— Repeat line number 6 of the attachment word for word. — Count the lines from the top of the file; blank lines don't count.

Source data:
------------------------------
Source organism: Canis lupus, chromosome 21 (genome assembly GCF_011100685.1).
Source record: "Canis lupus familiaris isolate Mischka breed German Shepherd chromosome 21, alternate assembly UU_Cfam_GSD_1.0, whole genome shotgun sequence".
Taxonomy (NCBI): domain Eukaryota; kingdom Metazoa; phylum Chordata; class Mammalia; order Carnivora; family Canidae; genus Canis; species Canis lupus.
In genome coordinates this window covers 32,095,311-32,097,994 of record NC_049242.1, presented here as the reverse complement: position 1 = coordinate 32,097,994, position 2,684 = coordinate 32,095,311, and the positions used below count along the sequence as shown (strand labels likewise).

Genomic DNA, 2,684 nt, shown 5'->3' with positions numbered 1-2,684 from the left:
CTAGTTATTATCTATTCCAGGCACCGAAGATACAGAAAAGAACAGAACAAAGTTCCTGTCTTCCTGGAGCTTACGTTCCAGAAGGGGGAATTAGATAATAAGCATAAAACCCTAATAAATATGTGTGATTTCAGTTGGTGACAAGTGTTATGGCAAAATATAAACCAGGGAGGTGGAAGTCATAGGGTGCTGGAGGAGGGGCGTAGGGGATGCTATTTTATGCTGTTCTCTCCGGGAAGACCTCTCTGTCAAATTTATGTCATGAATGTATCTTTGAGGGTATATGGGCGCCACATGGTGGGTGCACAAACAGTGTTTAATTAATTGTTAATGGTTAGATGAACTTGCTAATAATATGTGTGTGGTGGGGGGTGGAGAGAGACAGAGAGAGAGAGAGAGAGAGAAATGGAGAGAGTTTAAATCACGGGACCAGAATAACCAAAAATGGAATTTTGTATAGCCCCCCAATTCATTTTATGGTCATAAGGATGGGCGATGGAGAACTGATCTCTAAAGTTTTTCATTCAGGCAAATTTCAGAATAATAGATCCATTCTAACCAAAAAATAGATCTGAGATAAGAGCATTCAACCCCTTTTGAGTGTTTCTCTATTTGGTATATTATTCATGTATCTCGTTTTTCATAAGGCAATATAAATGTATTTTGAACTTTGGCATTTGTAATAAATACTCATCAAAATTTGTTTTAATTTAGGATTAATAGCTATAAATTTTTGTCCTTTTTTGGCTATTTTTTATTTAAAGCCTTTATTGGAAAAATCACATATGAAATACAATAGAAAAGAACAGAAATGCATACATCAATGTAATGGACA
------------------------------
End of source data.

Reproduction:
CTAGTTATTATCTATTCCAGGCACCGAAGATACAGAAAAGAACAGAACAAAGTTCCTGTCTTCCTGGAGCTTACGTTCCAGAAGGGGGAATTAGATAATAAGCATAAAACCCTAATAAATATGTGTGATTTCAGTTGGTGACAAGTGTTATGGCAAAATATAAACCAGGGAGGTGGAAGTCATAGGGTGCTGGAGGAGGGGCGTAGGGGATGCTATTTTATGCTGTTCTCTCCGGGAAGACCTCTCTGTCAAATTTATGTCATGAATGTATCTTTGAGGGTATATGGGCGCCACATGGTGGGTGCACAAACAGTGTTTAATTAATTGTTAATGGTTAGATGAACTTGCTAATAATATGTGTGTGGTGGGGGGTGGAGAGAGACAGAGAGAGAGAGAGAGAGAGAAATGGAGAGAGTTTAAATCACGGGACCAGAATAACCAAAAATGGAATTTTGTATAGCCCCCCAATTCATTTTATGGTCATAAGGATGGGCGATGGAGAACTGATCTCTAAAGTTTTTCATTCAGGCAAATTTCAGAATAATAGATCCATTCTAACCAAAAAATAGATCTGAGATAAGAGCATTCAACCCCTTTTGAGTGTTTCTCTATTTGGTATATTATTCATGTATCTCGTTTTTCATAAGGCAATATAAATGTATTTTGAACTTTGGCATTTGTAATAAATACTCATCAAAATTTGTTTTAATTTAGGATTAATAGCTATAAATTTTTGTCCTTTTTTGGCTATTTTTTATTTAAAGCCTTTATTGGAAAAATCACATATGAAATACAATAGAAAAGAACAGAAATGCATACATCAATGTAATGGACA